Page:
John Goodman Talks THE MONUMENTS MEN, Honoring the World War II Generation, THE GAMBLER, Looking Back on THE BIG LEBOWSKI, SPEED RACER, and More

     February 4, 2014


John Goodman turns in a moving performance in The Monuments Men as Walter Garfield, a role inspired by real-life Monuments Man Walker Hancock who was an acclaimed artist and St. Louis sculptor.  Goodman’s character is part of a motley crew of art historians and museum curators who rush to the front lines of WWII in a race against time to save priceless works of art from Nazi thieves.  Opening February 7th, the buddy action thriller directed by and starring George Clooney boasts an impressive cast that also includes Jean Dujardin, Matt Damon, Bill Murray, Bob Balazar, Hugh Bonneville and Cate Blanchett.

I recently landed an exclusive interview with Goodman who spoke about what attracted him to the role, why he said yes to the project before reading the script and had the same reaction when the Coen Brothers offered him Inside Llewyn Davis, why honoring the generation that sacrificed so much to win the war was a big hook for him, how his acting process has changed over the years, his upcoming role in The Gambler and his reaction to William Monahan’s script, working with the Wachowskis on Speed Racer, hosting SNL and his favorite sketch, the possibility of a Monsters University sequel, and looking back on making The Big Lebowski.  Check out the interview after the jump.

the-monuments-men-posterCollider:  I really enjoyed your performance.

JOHN GOODMAN:  Thank you.  I’m glad because it was so much fun to do.  I took a lot of pleasure out of it.

When George Clooney calls you to be in his film, is it an automatic yes or do you always read the script before doing any role?

GOODMAN:  I’m going to be honest and say it was an automatic yes before I even read it.  I told them, “Yeah, okay, let me read the script first,” but I wanted to do it anyway.  He outlined what it was, and then they gave me a copy of the book (The Monuments Men by Robert M. Edsel with Bret Witter) as well as the script.  I just fell head over heels and I really couldn’t wait to get started.

What about when it’s the Coen Brothers?

GOODMAN:  Yes, that’s an automatic yes.  It’s the same deal.  When they offered me Inside Llewyn Davis, I hadn’t heard from them for a long time.  I got an email from Ethan and I was already intrigued because I’ve never seen them really write anything bad.

What was it about your character in this that made it a role you just had to play?

GOODMAN:  The fact that the guy was too old to serve in the military.  That was a big deal with a lot of guys.  They wanted to serve.  They wanted to do something.  Everybody wanted to sacrifice, because without the sacrifice of the normal people, the non-military people in the country, the war would have been lost.  The whole country had to pull together.  I wanted to convey a feeling of that.  He’s too old to serve voluntarily.  What can he do?  Well, it’s like manna from heaven comes down.  He gets this opportunity to serve his country with his expertise.  I just wanted to do it.  That was a great hook for me.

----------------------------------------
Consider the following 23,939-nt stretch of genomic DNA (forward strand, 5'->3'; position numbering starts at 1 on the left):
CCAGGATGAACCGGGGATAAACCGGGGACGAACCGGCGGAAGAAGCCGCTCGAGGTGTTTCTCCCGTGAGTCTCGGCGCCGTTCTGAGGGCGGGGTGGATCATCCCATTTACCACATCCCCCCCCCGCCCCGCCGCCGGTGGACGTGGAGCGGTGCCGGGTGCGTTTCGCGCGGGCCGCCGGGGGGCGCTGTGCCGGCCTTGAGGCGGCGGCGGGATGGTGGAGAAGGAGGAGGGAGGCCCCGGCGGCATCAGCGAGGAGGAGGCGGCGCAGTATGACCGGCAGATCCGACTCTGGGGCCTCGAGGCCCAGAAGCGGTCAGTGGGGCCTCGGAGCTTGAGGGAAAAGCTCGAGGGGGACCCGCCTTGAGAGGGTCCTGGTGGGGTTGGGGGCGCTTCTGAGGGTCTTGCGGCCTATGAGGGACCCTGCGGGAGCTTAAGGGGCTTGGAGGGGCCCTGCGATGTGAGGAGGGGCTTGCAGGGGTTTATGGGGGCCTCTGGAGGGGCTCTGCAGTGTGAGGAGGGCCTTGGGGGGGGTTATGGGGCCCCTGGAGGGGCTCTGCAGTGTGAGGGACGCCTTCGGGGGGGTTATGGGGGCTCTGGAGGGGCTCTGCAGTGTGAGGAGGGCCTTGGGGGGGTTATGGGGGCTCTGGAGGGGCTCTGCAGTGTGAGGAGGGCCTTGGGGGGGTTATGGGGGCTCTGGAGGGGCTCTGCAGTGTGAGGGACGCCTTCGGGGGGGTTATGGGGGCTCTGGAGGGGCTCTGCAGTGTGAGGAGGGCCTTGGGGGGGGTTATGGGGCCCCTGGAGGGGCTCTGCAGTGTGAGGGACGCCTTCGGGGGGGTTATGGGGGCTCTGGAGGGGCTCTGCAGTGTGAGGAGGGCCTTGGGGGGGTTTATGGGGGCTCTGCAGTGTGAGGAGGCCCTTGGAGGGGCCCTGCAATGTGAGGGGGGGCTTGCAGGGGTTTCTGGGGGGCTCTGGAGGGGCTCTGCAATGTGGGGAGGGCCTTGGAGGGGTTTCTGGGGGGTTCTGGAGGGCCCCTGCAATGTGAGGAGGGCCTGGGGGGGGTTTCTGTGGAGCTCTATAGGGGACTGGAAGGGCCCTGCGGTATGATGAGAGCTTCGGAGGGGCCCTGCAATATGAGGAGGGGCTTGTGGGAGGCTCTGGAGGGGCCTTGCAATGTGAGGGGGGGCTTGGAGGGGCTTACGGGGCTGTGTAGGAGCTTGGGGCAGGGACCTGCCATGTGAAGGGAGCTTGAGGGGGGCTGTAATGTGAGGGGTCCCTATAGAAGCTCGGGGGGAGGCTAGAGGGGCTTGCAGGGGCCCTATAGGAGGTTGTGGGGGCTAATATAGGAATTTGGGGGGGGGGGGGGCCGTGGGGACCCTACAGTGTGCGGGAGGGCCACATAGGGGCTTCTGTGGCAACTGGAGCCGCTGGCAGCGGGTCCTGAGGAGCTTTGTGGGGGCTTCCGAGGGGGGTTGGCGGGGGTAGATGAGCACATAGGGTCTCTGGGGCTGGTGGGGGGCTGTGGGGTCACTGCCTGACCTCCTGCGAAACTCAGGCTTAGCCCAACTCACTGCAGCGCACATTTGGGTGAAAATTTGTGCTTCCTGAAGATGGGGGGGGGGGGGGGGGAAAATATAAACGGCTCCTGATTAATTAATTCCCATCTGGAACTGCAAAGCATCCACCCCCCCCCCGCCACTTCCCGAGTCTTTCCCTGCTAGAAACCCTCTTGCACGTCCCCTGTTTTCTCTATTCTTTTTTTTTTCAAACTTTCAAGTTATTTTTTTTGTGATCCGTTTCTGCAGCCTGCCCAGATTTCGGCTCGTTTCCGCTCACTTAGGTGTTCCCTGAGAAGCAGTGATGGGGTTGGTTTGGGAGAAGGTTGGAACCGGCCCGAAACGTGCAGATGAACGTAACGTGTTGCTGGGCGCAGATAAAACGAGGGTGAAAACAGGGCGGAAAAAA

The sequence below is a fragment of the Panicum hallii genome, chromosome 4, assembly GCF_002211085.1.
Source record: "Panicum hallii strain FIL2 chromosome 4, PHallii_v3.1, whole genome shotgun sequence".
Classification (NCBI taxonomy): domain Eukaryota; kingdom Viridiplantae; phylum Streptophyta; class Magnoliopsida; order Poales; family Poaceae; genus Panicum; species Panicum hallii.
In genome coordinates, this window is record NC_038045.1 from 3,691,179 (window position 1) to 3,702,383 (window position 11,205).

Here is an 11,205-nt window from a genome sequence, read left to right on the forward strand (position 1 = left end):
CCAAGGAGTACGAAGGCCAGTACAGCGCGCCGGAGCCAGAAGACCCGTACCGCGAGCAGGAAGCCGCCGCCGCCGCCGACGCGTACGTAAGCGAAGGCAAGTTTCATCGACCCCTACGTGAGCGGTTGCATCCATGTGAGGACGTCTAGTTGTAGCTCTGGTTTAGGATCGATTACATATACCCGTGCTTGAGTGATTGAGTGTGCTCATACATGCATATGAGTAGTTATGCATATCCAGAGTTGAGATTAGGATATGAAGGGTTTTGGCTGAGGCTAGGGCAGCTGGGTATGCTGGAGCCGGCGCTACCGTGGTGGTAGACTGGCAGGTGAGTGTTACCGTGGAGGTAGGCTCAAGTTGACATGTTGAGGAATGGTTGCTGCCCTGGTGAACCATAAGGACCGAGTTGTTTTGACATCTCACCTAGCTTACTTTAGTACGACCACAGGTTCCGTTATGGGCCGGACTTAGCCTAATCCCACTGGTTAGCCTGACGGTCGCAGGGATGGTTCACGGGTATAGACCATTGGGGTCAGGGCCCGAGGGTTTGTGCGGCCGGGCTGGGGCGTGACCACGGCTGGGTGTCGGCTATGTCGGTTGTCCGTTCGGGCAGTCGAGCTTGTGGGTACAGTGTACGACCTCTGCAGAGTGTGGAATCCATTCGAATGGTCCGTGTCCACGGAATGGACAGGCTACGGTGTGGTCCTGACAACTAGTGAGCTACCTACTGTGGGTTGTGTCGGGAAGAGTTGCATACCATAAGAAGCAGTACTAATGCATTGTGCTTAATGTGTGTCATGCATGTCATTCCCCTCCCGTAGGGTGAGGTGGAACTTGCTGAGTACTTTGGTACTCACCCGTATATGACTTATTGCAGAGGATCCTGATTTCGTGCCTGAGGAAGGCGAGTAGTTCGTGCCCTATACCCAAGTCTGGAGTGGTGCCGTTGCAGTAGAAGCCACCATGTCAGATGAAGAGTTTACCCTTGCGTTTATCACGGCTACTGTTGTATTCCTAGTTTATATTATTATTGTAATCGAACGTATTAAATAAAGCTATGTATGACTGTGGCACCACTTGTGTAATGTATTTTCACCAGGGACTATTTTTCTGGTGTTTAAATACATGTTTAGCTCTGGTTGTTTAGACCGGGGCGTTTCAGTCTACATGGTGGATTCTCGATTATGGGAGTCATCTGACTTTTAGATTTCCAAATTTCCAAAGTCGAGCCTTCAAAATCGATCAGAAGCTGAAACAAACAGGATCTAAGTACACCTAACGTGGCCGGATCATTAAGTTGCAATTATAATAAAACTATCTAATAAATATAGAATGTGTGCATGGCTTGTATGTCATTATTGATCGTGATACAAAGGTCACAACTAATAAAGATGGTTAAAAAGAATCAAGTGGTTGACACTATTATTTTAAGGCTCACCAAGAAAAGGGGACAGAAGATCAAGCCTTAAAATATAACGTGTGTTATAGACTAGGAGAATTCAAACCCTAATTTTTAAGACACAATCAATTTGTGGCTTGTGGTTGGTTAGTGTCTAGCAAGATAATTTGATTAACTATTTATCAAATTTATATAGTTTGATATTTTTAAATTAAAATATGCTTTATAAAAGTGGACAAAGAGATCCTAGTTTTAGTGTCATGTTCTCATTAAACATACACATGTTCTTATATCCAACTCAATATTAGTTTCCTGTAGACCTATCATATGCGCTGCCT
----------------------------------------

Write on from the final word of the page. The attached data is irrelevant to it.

Was there any special preparation or research you did for the role?

GOODMAN:  I just read a little bit that I could about the man, Walker Hancock, who my character was based on.  He was a sculptor from St. Louis, Missouri where I’m from.  He sculpted this Soldiers’ Memorial in St. Louis that I would drive by on the city bus when I went downtown with my mom every couple of weeks or so.  I’d see this huge sculpture, and even as a little kid I thought it was pretty cool, and it was the guy that I’m playing that did it.  That’s amazing.

From when you got the script for The Monuments Men to what you guys filmed, how much changed along the way?

GOODMAN:  Not much.  When I watched it last night, some scenes had shifted in order to give it more dramatic punch.  If something really tragic happened, George had to shift a scene that was a little lighter.  There was a lot of shifting of scenes but that was about it.  It was pretty much the same idea.

the-monuments-men-george-clooney-bill-murray-john-goodmanHas your process changed as an actor over the past few years?  Do you want more or less takes now?

GOODMAN:  I’ve learned to listen to myself more and allow things to happen instead of forcing things, and it seems to have served me better.  It’s more relaxed.  I trust myself a little more.  I don’t beat myself up as much as I used to.  There’s still too much of that, but I’m learning to trust myself more.

How did you get involved with The Gambler?